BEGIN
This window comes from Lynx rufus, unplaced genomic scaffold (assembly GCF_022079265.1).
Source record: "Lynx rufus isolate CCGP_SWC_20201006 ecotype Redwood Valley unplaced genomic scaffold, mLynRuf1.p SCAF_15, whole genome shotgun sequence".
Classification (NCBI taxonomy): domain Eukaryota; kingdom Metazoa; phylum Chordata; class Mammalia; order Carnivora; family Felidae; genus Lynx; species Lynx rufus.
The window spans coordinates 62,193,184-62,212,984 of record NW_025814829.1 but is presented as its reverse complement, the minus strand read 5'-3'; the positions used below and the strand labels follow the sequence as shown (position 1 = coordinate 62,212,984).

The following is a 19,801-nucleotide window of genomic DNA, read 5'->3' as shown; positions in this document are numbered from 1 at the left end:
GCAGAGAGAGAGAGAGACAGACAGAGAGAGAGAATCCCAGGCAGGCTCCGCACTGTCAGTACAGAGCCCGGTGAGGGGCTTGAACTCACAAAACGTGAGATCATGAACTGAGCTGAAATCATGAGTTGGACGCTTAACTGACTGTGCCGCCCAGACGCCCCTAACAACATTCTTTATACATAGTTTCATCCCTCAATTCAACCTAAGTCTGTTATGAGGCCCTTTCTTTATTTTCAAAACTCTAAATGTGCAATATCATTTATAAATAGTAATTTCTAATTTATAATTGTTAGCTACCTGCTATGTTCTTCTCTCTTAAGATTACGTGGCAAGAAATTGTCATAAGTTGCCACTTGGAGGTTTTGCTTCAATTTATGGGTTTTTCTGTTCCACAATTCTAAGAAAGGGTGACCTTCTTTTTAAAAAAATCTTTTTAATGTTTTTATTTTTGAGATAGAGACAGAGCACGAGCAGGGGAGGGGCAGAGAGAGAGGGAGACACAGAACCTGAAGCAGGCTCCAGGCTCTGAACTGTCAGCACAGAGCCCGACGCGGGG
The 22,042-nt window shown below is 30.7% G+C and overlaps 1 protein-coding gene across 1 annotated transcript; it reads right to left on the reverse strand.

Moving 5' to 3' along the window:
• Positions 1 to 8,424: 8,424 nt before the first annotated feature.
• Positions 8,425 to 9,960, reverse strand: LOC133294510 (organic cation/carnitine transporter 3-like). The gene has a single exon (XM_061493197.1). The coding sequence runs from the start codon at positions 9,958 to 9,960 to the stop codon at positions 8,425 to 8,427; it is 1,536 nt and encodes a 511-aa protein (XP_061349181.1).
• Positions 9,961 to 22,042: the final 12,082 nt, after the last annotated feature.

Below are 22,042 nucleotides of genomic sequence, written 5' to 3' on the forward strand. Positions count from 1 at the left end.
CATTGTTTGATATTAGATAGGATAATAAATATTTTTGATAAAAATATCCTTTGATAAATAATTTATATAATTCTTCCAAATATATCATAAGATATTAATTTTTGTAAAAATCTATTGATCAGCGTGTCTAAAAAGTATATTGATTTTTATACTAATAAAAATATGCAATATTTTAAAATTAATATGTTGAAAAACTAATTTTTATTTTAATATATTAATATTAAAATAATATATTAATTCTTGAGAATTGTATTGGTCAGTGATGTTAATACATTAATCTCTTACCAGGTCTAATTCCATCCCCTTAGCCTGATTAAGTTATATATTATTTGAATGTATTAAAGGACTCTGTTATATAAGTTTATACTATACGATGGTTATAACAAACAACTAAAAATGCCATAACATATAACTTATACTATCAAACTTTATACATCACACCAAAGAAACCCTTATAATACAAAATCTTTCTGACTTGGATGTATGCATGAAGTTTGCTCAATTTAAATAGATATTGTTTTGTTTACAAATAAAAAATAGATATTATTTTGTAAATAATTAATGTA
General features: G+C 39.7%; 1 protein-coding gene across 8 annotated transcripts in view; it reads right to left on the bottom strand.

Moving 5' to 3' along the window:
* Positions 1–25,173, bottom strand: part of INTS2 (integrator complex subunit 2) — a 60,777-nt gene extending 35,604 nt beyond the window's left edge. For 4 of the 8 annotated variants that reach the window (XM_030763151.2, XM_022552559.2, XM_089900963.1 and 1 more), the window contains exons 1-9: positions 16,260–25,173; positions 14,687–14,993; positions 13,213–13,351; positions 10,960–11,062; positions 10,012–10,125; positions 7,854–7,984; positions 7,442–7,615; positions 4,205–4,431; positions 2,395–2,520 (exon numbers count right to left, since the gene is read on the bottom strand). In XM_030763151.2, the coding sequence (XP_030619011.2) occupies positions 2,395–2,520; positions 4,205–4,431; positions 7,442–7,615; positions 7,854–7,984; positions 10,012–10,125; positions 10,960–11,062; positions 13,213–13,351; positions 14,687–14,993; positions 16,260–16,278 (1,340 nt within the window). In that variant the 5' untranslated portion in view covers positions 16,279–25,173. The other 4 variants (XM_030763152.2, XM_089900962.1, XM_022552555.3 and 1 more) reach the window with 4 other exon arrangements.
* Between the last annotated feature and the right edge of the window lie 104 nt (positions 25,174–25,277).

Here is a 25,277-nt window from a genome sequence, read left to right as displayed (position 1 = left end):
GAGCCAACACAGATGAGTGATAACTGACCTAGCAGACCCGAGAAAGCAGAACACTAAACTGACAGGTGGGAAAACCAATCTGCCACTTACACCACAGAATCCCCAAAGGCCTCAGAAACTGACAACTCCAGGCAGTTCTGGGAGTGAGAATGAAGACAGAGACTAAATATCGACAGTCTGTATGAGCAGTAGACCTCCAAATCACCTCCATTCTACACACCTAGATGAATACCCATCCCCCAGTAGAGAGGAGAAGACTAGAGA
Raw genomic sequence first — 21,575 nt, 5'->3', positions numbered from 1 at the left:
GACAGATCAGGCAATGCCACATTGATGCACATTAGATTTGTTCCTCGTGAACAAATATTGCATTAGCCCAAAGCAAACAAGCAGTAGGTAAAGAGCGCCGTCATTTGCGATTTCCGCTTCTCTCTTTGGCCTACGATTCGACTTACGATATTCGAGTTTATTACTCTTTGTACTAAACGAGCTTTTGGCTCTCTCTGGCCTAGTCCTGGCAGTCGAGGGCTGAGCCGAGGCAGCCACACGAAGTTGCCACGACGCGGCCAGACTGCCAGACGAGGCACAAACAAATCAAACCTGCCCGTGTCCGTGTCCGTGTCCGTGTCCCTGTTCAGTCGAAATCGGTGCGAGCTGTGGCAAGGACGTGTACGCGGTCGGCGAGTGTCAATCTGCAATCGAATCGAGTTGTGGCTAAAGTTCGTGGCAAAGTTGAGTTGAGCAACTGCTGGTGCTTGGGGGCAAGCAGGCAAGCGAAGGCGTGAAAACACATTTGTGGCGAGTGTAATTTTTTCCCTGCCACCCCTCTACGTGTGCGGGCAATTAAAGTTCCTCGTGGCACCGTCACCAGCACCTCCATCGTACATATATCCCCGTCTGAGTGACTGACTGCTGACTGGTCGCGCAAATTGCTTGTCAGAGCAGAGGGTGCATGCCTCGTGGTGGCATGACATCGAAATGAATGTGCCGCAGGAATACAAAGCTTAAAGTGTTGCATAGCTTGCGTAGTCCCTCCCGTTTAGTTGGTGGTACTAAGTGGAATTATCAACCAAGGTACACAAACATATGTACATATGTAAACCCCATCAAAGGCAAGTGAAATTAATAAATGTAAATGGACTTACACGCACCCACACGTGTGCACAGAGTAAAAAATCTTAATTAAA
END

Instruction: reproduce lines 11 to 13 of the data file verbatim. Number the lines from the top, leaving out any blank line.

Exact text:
• Positions 9,961 to 22,042: the final 12,082 nt, after the last annotated feature.

Below are 22,042 nucleotides of genomic sequence, written 5' to 3' on the forward strand. Positions count from 1 at the left end.
CATTGTTTGATATTAGATAGGATAATAAATATTTTTGATAAAAATATCCTTTGATAAATAATTTATATAATTCTTCCAAATATATCATAAGATATTAATTTTTGTAAAAATCTATTGATCAGCGTGTCTAAAAAGTATATTGATTTTTATACTAATAAAAATATGCAATATTTTAAAATTAATATGTTGAAAAACTAATTTTTATTTTAATATATTAATATTAAAATAATATATTAATTCTTGAGAATTGTATTGGTCAGTGATGTTAATACATTAATCTCTTACCAGGTCTAATTCCATCCCCTTAGCCTGATTAAGTTATATATTATTTGAATGTATTAAAGGACTCTGTTATATAAGTTTATACTATACGATGGTTATAACAAACAACTAAAAATGCCATAACATATAACTTATACTATCAAACTTTATACATCACACCAAAGAAACCCTTATAATACAAAATCTTTCTGACTTGGATGTATGCATGAAGTTTGCTCAATTTAAATAGATATTGTTTTGTTTACAAATAAAAAATAGATATTATTTTGTAAATAATTAATGTA